As you may know, CKC, along with other stakeholders, has been in talks with CFIA for several months and provided feedback on CFIA’s draft interim requirements for the importation of commercial dogs less than 8 months of age for breeding and resale (adoption) end use
CKC members are aware of the large numbers of unhealthy dogs being imported into Canada and as such, CKC was pleased to participate in early discussions with CFIA, as we were informed that the new requirements
would serve to ensure consistent animal health standards and requirements, while ensuring that legitimate breeders were not prevented from importing new genetic stock.
However, one of CFIA’s new changes, the kennel of origin certificate—which includes a mandatory inspection of the exporting kennel and endorsement by an official veterinarian of the country of origin—has created logistical and financial barriers for small-scale breeders who import a few healthy dogs into Canada. We brought this grave inequity to the attention of CFIA and they have decided not to make any further changes at this time. Rest assured, despite this unfortunate stance by CFIA, we continue to escalate our efforts in order to resolve this issue.
As we continue to seek exemptions for small-scale breeders, the kennel of origin certificate remains a mandatory requirement for all importers of commercial dogs into Canada (breeding and resale end use) CFIA has agreed to:
- Conduct a review of the new requirements following an initial trial period.
- Amend the turnaround time for a USDA vet to endorse the Kennel of Origin certificate from 48 hours preceding export to 5 days.
To assist our members with the new importation process, we have asked CFIA to review and update messaging on the CFIA website to further clarify the new requirements and to develop a step-by-step process/checklist on how to import a dog into Canada.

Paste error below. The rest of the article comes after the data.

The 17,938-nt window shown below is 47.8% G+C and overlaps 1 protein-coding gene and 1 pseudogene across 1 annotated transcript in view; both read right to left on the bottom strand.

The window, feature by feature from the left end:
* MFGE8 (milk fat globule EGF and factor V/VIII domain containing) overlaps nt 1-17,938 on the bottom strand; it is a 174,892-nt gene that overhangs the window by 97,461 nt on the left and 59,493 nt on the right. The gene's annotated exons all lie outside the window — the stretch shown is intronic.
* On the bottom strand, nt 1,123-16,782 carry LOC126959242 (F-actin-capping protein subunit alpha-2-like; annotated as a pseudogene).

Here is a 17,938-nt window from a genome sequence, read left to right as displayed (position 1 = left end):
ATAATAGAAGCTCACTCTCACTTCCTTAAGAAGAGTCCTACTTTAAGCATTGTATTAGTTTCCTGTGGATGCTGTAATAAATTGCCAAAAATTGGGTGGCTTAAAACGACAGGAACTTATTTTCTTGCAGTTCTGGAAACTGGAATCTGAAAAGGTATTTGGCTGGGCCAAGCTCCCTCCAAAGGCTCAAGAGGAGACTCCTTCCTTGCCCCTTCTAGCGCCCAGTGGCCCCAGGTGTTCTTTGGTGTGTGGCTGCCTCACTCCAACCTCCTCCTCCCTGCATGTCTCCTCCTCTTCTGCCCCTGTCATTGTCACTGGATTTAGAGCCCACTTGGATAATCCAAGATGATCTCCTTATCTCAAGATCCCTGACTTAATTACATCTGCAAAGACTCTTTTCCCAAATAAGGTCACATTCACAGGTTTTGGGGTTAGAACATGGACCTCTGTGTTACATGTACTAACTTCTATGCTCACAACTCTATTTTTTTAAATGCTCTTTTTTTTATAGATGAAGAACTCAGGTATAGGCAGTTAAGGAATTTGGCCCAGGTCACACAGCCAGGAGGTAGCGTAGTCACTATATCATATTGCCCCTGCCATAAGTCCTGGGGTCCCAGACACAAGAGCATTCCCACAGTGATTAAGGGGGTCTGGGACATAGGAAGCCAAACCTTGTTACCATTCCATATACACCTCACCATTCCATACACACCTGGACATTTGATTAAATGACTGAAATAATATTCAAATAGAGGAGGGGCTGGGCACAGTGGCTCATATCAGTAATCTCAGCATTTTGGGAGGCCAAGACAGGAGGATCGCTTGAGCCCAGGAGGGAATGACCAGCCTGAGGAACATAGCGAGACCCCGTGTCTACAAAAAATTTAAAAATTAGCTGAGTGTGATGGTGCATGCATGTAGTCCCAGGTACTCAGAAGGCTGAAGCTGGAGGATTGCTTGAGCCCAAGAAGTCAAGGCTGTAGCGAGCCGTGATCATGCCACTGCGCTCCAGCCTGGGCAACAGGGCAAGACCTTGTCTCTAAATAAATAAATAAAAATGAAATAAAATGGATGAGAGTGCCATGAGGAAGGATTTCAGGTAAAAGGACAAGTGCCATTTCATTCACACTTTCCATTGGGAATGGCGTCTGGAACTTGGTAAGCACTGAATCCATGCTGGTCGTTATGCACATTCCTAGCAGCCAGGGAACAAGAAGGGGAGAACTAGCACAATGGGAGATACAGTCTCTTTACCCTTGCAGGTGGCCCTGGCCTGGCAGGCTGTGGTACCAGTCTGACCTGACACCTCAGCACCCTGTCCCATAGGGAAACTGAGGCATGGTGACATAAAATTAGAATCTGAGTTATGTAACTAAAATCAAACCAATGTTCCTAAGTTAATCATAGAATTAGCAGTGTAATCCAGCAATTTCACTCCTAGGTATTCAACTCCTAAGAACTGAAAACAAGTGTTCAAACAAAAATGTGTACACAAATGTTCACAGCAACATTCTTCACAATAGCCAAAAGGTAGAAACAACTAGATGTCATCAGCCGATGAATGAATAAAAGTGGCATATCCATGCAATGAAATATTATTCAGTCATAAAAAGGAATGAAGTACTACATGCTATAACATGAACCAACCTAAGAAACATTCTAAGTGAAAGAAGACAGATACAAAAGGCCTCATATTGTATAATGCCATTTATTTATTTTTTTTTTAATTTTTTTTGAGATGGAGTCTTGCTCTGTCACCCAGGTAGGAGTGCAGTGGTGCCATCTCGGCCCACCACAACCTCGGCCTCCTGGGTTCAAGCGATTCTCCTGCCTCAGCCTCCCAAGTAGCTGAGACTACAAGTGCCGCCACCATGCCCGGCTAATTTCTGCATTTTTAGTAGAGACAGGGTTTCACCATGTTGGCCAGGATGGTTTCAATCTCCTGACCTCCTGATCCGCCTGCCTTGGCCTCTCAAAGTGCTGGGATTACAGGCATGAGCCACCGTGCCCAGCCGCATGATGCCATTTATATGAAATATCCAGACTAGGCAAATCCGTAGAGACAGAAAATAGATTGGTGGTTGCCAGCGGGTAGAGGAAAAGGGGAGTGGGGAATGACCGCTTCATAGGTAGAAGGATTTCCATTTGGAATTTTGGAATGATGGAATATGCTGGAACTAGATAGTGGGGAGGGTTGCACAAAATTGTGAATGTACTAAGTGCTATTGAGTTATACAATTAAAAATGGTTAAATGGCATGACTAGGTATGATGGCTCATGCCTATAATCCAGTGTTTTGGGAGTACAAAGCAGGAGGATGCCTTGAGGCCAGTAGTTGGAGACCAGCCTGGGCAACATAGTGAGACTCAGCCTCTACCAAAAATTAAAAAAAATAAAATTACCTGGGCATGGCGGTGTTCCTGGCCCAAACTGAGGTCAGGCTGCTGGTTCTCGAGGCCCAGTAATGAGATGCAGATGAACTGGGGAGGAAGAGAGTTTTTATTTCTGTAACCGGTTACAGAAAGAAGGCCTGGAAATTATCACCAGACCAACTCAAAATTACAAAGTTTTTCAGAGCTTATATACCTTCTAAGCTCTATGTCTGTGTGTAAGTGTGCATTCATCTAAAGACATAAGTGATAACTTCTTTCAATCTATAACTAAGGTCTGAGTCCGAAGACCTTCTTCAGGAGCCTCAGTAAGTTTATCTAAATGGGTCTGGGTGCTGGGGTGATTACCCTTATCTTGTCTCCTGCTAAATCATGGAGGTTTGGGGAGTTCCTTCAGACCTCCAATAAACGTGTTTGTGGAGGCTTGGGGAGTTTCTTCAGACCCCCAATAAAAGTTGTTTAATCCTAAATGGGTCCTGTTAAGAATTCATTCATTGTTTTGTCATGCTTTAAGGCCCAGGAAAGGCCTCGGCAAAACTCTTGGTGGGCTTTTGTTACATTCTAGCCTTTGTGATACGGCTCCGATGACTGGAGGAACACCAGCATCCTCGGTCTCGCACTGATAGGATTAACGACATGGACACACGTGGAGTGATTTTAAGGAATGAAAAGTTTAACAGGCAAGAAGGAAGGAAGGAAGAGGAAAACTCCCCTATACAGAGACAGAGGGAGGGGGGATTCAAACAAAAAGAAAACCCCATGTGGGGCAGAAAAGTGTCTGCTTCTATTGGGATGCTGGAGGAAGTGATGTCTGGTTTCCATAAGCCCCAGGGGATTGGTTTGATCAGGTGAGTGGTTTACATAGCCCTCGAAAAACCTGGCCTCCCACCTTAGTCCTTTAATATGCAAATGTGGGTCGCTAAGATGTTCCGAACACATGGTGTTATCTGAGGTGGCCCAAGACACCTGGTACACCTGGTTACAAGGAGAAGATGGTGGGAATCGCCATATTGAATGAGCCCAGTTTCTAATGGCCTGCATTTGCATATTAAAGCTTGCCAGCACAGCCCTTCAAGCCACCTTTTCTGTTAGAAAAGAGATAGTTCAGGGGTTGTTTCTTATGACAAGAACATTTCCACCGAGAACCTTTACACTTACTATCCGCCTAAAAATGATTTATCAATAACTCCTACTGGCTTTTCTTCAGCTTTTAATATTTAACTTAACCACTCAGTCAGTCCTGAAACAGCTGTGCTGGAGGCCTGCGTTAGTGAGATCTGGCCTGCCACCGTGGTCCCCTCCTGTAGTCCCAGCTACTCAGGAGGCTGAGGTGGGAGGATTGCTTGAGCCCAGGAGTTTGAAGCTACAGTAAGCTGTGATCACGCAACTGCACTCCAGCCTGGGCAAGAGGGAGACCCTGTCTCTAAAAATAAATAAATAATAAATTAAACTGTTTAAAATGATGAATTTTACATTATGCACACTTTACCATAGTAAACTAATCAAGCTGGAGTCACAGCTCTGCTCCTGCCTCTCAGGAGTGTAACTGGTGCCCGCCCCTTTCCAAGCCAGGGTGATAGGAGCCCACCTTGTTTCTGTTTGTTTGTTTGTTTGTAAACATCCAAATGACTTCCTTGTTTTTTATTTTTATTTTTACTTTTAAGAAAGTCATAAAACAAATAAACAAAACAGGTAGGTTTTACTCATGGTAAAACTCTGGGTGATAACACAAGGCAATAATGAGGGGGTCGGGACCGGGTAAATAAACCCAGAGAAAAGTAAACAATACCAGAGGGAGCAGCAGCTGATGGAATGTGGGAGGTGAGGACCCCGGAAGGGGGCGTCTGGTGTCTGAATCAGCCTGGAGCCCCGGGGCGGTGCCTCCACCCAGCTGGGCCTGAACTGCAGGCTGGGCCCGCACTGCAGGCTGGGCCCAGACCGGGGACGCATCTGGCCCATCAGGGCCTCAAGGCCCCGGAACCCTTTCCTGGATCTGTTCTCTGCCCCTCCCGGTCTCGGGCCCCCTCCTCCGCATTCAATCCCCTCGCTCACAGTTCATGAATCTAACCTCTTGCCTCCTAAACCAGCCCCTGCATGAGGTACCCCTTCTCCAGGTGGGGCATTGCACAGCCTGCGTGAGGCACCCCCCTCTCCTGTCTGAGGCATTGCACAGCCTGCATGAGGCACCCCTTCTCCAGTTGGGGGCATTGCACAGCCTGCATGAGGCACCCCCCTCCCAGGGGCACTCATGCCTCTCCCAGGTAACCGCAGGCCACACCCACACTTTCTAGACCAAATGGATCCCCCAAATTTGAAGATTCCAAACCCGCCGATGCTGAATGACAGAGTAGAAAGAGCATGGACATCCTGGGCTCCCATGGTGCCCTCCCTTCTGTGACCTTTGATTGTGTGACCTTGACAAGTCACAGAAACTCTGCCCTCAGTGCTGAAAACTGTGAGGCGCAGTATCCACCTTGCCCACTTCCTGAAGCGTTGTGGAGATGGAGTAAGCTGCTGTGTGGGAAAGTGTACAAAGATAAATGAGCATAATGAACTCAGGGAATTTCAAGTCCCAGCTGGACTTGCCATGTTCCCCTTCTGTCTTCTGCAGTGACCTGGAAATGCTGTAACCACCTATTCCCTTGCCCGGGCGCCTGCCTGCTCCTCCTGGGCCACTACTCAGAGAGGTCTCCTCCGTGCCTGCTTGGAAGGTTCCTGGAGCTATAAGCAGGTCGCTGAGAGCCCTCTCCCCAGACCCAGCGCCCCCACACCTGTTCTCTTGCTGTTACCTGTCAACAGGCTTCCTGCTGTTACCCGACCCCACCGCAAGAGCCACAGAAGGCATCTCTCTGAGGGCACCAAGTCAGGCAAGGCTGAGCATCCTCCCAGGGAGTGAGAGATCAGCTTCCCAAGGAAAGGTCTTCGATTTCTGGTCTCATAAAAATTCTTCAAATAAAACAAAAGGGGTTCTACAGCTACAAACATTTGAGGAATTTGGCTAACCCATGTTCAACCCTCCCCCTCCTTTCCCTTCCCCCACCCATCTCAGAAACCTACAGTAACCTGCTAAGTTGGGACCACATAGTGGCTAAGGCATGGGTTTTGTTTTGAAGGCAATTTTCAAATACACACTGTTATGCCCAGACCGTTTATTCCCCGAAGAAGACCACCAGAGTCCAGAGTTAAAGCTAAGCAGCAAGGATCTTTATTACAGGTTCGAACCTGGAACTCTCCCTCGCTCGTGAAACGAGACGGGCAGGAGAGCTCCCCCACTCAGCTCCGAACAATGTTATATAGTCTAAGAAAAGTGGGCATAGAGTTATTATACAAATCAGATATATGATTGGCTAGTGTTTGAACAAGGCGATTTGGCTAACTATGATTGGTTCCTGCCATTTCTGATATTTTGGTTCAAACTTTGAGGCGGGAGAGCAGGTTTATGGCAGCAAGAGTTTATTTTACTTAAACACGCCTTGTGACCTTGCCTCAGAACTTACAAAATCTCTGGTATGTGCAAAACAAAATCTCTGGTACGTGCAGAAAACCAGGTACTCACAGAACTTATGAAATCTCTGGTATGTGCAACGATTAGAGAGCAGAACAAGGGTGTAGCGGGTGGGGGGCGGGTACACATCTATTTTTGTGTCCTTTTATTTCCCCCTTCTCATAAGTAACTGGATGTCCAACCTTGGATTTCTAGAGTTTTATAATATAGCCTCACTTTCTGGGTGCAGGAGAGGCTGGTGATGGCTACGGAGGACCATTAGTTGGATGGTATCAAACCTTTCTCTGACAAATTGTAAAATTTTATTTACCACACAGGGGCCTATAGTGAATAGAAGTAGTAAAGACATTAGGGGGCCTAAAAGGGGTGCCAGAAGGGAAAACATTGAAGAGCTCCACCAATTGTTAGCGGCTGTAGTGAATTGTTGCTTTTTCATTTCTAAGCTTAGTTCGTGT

At this time, we recommend that CKC member breeders:
- Contact their exporting partners to inform them of the new requirements, including the kennel of origin certificate (which includes a mandatory kennel inspection) and the timeframes associated with a veterinary inspection and endorsement of the Kennel of Origin Certificate. For example, as per the Kennel of Origin Certificate requirement (for the US), a licensed veterinarian must inspect the exporting kennel and issue the kennel of origin certificate, which must then be endorsed by a USDA accredited veterinarian found on the USDA website.
CKC has confirmed that:
- There is no change to the temporary importation of commercial dogs under 8 months of age for the purposes of showing and exhibiting. Puppies less than 8 months of age may be imported on a temporary basis without an import permit only if proof is provided that the dog is registered in a competition, a show, or a trial organized by a recognized association and all of the other requirements are met. The reference to showing/exhibiting (permanent stay) under the new requirements does not impact temporary importation for the purposes of showing/exhibition.
Please know that our work is not finished. We remain active and resolute in our commitment to ensure that CKC member breeders who legitimately import a few healthy dogs into Canada, are not subject to the unnecessary financial and logistical barriers associated with the kennel of origin certificate.
If you have specific examples of your breeding program being put at risk due to these new criteria, please make CFIA aware
of the risks they have created.
We continue to escalate this issue with the appropriate government agencies and to advocate on behalf of our member breeders, to safeguard the genetic diversity required for the healthy breeding of purebred dogs in Canada.